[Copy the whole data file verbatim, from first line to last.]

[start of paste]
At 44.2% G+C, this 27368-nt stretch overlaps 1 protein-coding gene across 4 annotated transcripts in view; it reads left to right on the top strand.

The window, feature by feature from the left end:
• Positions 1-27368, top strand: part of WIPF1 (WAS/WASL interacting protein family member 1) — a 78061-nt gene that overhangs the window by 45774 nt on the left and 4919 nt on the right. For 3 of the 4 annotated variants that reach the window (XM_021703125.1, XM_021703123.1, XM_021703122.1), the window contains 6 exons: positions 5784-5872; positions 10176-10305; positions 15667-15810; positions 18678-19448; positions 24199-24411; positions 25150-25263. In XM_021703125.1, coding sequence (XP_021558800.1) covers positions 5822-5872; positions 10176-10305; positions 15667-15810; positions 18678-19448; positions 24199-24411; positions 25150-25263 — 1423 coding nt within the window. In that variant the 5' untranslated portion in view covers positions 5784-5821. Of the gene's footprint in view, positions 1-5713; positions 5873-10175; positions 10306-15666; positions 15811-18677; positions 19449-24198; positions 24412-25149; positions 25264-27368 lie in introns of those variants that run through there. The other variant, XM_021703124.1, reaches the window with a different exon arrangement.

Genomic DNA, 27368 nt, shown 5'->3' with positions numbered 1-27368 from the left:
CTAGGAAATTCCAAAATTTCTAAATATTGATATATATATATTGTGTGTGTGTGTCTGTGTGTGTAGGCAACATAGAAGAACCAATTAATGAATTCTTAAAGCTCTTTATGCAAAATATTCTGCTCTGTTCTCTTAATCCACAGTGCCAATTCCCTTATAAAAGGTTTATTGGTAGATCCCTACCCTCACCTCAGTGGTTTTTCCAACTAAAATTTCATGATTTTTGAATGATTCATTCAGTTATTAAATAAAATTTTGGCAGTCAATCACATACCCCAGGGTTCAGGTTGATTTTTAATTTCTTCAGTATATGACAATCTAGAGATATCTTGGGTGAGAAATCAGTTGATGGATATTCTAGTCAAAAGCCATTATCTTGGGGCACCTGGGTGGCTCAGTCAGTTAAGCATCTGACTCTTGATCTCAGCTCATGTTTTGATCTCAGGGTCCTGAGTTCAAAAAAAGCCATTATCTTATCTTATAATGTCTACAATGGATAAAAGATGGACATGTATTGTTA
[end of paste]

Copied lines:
At 44.2% G+C, this 27368-nt stretch overlaps 1 protein-coding gene across 4 annotated transcripts in view; it reads left to right on the top strand.

The window, feature by feature from the left end:
• Positions 1-27368, top strand: part of WIPF1 (WAS/WASL interacting protein family member 1) — a 78061-nt gene that overhangs the window by 45774 nt on the left and 4919 nt on the right. For 3 of the 4 annotated variants that reach the window (XM_021703125.1, XM_021703123.1, XM_021703122.1), the window contains 6 exons: positions 5784-5872; positions 10176-10305; positions 15667-15810; positions 18678-19448; positions 24199-24411; positions 25150-25263. In XM_021703125.1, coding sequence (XP_021558800.1) covers positions 5822-5872; positions 10176-10305; positions 15667-15810; positions 18678-19448; positions 24199-24411; positions 25150-25263 — 1423 coding nt within the window. In that variant the 5' untranslated portion in view covers positions 5784-5821. Of the gene's footprint in view, positions 1-5713; positions 5873-10175; positions 10306-15666; positions 15811-18677; positions 19449-24198; positions 24412-25149; positions 25264-27368 lie in introns of those variants that run through there. The other variant, XM_021703124.1, reaches the window with a different exon arrangement.

Genomic DNA, 27368 nt, shown 5'->3' with positions numbered 1-27368 from the left:
CTAGGAAATTCCAAAATTTCTAAATATTGATATATATATATTGTGTGTGTGTGTCTGTGTGTGTAGGCAACATAGAAGAACCAATTAATGAATTCTTAAAGCTCTTTATGCAAAATATTCTGCTCTGTTCTCTTAATCCACAGTGCCAATTCCCTTATAAAAGGTTTATTGGTAGATCCCTACCCTCACCTCAGTGGTTTTTCCAACTAAAATTTCATGATTTTTGAATGATTCATTCAGTTATTAAATAAAATTTTGGCAGTCAATCACATACCCCAGGGTTCAGGTTGATTTTTAATTTCTTCAGTATATGACAATCTAGAGATATCTTGGGTGAGAAATCAGTTGATGGATATTCTAGTCAAAAGCCATTATCTTGGGGCACCTGGGTGGCTCAGTCAGTTAAGCATCTGACTCTTGATCTCAGCTCATGTTTTGATCTCAGGGTCCTGAGTTCAAAAAAAGCCATTATCTTATCTTATAATGTCTACAATGGATAAAAGATGGACATGTATTGTTA